Harford's alternative ed program's Class of 2012 graduates in Friday ceremony

Family and friends gathered at the Center for Educational Opportunity in Aberdeen Friday morning to celebrate the graduation of the alternative education's program's Class of 2012.

As valedictorian of the 19-member class, 18-year-old Trevor Brunell was the main speaker for the ceremony, and he talked about his time before coming to the CEO. He was sent to alternative education at the start of his 11th grade year after attending Havre de Grace High School.

While at Havre de Grace, Brunell said, he would frequently skip class, pull pranks and didn't like school. That changed, however, when he started at the CEO.

"I started to like to come to school for the first time in a long time," he said.

His senior year, Brunell earned straight A's and a 4.0 weighted grade point average, which he attributed to the alternative ed program's smaller class sizes, shorter class times and the support of his teachers. After graduation, Brunell is headed into the Navy, where he hopes to eventually transfer to South Carolina to study nuclear engineering.

"Had I remained at Havre de Grace," he said, "I highly doubt this would be my future."

Prior to the ceremony, Brunell said he decided to join the Navy because his family members had enlisted before. He also said he will miss his school and his teachers.

Fellow graduate Shane Perreault, 19, said he, too, will miss his teachers and friends. Perreault is headed to Harford Community College for general studies and said some day he plans on opening a fast food business.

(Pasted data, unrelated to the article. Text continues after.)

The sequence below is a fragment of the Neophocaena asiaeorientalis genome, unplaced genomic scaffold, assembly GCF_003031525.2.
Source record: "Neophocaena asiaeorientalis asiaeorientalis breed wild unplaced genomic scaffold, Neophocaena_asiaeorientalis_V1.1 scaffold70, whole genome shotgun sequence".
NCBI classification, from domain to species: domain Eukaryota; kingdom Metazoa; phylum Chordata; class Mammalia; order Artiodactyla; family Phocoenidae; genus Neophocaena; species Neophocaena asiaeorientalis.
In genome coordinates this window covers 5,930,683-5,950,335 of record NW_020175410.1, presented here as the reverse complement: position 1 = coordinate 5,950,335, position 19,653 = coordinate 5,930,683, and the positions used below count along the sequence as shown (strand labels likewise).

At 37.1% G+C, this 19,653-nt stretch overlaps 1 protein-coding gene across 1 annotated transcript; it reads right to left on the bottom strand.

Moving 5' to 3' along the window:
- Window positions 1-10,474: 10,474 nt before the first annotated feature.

Perreault's friend, 18-year-old Brianna VanHart, also will be attending Harford Community College.

VanHart, who said she felt "accomplished" and "happy" to be finally graduating, plans to major in criminal justice at HCC.

"I like helping people and when you work for the law, you help people," she said.

Diontae McNeil, 20, said he was excited to be graduating Friday and will try to go to Harford Community College to study computer technology. He likewise said he will miss his friends from the CEO.

One of Friday's other speakers was a recent graduate of the school, De Ariel Sanders, who was part of the Class of 2011 and is a full-time student at Harford Community College. When she had two children during high school, Sanders said, she didn't want to return to a normal high school and was planning on getting her GED.

With her parents' urging, however, Sanders started at the alternative education program instead so she could earn her high school diploma.

"I consider it to be one of my best accomplishments," she added.

After graduating, Sanders said, she started to consider college an option because so many people in her life believed that she could do it. Now, she plans on earning her associate's degree at HCC before transferring into the Johns Hopkins nursing program.

Representing Del. Glen Glass, Horace Tittle also spoke at the ceremony, calling the graduation a new beginning and encouraging the students to "many more successes to come."

Another speaker, Harford County Board of Education President Leonard Wheeler, told both the students and their parents that the new graduates will still need love and support as they go forward.

"They will continue to need that," Wheeler said, "and the payoff will be great."

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